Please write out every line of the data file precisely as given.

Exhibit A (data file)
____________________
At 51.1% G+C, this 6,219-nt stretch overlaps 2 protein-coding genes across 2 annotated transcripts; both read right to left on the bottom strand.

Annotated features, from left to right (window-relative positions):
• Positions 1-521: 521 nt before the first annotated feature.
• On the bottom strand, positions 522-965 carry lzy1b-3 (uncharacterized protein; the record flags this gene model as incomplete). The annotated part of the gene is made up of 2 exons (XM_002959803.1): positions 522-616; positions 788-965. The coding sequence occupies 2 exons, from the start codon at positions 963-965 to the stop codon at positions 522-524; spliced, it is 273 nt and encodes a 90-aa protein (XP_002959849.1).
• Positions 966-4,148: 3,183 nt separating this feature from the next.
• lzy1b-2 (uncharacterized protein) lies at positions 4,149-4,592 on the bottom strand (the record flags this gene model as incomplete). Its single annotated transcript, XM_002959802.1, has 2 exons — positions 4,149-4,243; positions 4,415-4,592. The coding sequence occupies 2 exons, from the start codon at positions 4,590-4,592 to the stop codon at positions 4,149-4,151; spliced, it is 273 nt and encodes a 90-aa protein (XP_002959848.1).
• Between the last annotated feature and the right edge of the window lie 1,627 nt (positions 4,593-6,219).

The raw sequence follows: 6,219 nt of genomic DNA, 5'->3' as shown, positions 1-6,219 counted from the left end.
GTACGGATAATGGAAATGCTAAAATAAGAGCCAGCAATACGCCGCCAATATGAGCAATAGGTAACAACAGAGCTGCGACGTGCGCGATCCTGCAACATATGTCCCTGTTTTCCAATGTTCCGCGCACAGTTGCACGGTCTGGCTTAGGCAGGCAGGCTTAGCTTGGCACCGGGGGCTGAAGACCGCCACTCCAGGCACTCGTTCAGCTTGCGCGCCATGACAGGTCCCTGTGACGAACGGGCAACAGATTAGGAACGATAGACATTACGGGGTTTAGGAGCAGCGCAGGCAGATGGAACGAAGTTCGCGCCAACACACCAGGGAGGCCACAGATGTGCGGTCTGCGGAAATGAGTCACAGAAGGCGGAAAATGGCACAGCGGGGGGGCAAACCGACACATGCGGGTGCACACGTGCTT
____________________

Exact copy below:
At 51.1% G+C, this 6,219-nt stretch overlaps 2 protein-coding genes across 2 annotated transcripts; both read right to left on the bottom strand.

Annotated features, from left to right (window-relative positions):
• Positions 1-521: 521 nt before the first annotated feature.
• On the bottom strand, positions 522-965 carry lzy1b-3 (uncharacterized protein; the record flags this gene model as incomplete). The annotated part of the gene is made up of 2 exons (XM_002959803.1): positions 522-616; positions 788-965. The coding sequence occupies 2 exons, from the start codon at positions 963-965 to the stop codon at positions 522-524; spliced, it is 273 nt and encodes a 90-aa protein (XP_002959849.1).
• Positions 966-4,148: 3,183 nt separating this feature from the next.
• lzy1b-2 (uncharacterized protein) lies at positions 4,149-4,592 on the bottom strand (the record flags this gene model as incomplete). Its single annotated transcript, XM_002959802.1, has 2 exons — positions 4,149-4,243; positions 4,415-4,592. The coding sequence occupies 2 exons, from the start codon at positions 4,590-4,592 to the stop codon at positions 4,149-4,151; spliced, it is 273 nt and encodes a 90-aa protein (XP_002959848.1).
• Between the last annotated feature and the right edge of the window lie 1,627 nt (positions 4,593-6,219).

The raw sequence follows: 6,219 nt of genomic DNA, 5'->3' as shown, positions 1-6,219 counted from the left end.
GTACGGATAATGGAAATGCTAAAATAAGAGCCAGCAATACGCCGCCAATATGAGCAATAGGTAACAACAGAGCTGCGACGTGCGCGATCCTGCAACATATGTCCCTGTTTTCCAATGTTCCGCGCACAGTTGCACGGTCTGGCTTAGGCAGGCAGGCTTAGCTTGGCACCGGGGGCTGAAGACCGCCACTCCAGGCACTCGTTCAGCTTGCGCGCCATGACAGGTCCCTGTGACGAACGGGCAACAGATTAGGAACGATAGACATTACGGGGTTTAGGAGCAGCGCAGGCAGATGGAACGAAGTTCGCGCCAACACACCAGGGAGGCCACAGATGTGCGGTCTGCGGAAATGAGTCACAGAAGGCGGAAAATGGCACAGCGGGGGGGCAAACCGACACATGCGGGTGCACACGTGCTT